Sam Fender shares emotive cover of ’70s folk track ‘Winter Song’

“I wanted to do a Christmas song, and wanted it to be close to my home and my heart"

Sam Fender has today (November 24) shared an emotive cover of the ’70s folk track, ‘Winter Song’.

Described as a “stark, raw and heartfelt recording”, the song is a cover of a track originally recorded by Alan Hull and Lindisfarne.

A press release described Alan Hull as “a local legend” for the people of Newcastle, where Fender is from.


The press release added: “As meaningful to the people of Newcastle as The Beatles were to the people of Liverpool, Lindisfarne might never have reached the dizzying heights of John Lennon’s men, but in vocalist and songwriter Alan Hull, they had an artist whose music reached and touched millions, and who hundreds of thousands of Geordies, over the generations, remain fiercely proud.”

Speaking about the song, Fender said: “I wanted to do a Christmas song, and wanted it to be close to my home and my heart. For me, the words are more relevant this year than ever. Christmas won’t be the same for a lot of people this year, and that’s why I picked Winter Song.

“Alan Hull truly was one of the most fantastic and underrated writers of his time. Geordie legend. I hope I’ve done it justice, I’m really proud of it.”

The lyric video for the video, which you can watch above, is a collaboration with ‘People of the Streets (POTS)’, a social enterprise that helps to support the homeless.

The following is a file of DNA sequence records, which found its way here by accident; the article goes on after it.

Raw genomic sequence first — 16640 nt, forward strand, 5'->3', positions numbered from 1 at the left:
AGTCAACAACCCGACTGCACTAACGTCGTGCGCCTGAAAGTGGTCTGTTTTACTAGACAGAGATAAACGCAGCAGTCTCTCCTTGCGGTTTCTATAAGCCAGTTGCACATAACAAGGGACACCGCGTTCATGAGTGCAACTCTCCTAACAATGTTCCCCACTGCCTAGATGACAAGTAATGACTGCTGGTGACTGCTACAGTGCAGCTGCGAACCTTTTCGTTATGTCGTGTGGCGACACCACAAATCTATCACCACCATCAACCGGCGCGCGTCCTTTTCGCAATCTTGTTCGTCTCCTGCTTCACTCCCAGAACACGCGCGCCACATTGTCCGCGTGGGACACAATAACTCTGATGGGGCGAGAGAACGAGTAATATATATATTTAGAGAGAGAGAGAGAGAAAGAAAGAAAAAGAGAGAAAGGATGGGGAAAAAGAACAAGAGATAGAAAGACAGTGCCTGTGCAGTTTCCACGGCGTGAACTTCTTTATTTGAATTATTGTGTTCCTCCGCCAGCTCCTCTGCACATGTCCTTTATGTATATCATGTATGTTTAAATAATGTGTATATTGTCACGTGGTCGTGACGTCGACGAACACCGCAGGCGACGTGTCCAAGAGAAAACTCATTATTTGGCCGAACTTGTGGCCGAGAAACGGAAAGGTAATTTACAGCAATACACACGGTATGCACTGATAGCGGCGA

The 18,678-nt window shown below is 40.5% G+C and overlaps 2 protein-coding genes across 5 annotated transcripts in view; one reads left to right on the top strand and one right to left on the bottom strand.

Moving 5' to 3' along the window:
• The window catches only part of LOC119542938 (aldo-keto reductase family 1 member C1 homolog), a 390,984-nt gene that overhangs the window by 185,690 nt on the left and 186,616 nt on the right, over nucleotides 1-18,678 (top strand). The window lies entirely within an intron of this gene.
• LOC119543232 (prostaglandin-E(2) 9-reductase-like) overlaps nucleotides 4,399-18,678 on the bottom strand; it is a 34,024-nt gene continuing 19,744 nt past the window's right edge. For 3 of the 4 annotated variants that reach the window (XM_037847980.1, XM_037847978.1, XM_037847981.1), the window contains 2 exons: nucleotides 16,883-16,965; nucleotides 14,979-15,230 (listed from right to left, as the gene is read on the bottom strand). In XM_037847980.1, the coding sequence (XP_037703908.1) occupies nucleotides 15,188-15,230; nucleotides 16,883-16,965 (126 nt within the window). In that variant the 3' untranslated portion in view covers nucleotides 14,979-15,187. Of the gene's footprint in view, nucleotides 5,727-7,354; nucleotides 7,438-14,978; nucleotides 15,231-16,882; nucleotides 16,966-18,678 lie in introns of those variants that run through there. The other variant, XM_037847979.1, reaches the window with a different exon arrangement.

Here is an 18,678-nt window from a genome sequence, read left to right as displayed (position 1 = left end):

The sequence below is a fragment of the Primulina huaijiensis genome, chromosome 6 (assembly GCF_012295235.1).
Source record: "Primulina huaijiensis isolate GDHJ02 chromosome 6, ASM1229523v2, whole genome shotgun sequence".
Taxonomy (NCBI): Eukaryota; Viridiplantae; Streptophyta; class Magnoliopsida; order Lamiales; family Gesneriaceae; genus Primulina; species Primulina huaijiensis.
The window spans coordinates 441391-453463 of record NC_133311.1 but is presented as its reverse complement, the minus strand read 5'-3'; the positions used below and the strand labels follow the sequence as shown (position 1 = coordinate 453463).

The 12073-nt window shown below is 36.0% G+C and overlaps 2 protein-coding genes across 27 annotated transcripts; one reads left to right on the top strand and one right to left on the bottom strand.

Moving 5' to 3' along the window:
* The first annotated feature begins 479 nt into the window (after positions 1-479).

Together with his collaboration with POTS, Fender is also selling The Big Issue via his official store with all profits going to the magazine to split between vendors.


Fender recently told NME that he believes his upcoming new record is “miles better” than his debut. The singer spoke to NME after he played one of the UK’s first major socially distanced gigs at the Virgin Money Unity Arena in Newcastle in August.

Asked about the current progress of the follow-up to 2019’s ‘Hypersonic Missiles’, Fender said that “it’s a much more cohesive piece of work” so far.

“For me, this feels like my first album. [‘Hypersonic Missiles’] was a collection of songs over five years, so it’s not sonically cohesive for me,” he explained. “It has songs like ‘The Borders’ and ‘Two People’ that I love and I’m proud of, but the record itself felt more like a ‘Greatest Hits’ before I’d even had any hits!”

Reviewing ‘Hypersonic Missiles’ upon its release, NME wrote: “‘Hypersonic Missiles’ mostly hits the notes he longs to convey: it’s by turns euphoric and melancholy, self-deprecating and righteous, untethered and claustrophobic. There are no easy answers here, but Sam Fender’s asking the right questions.”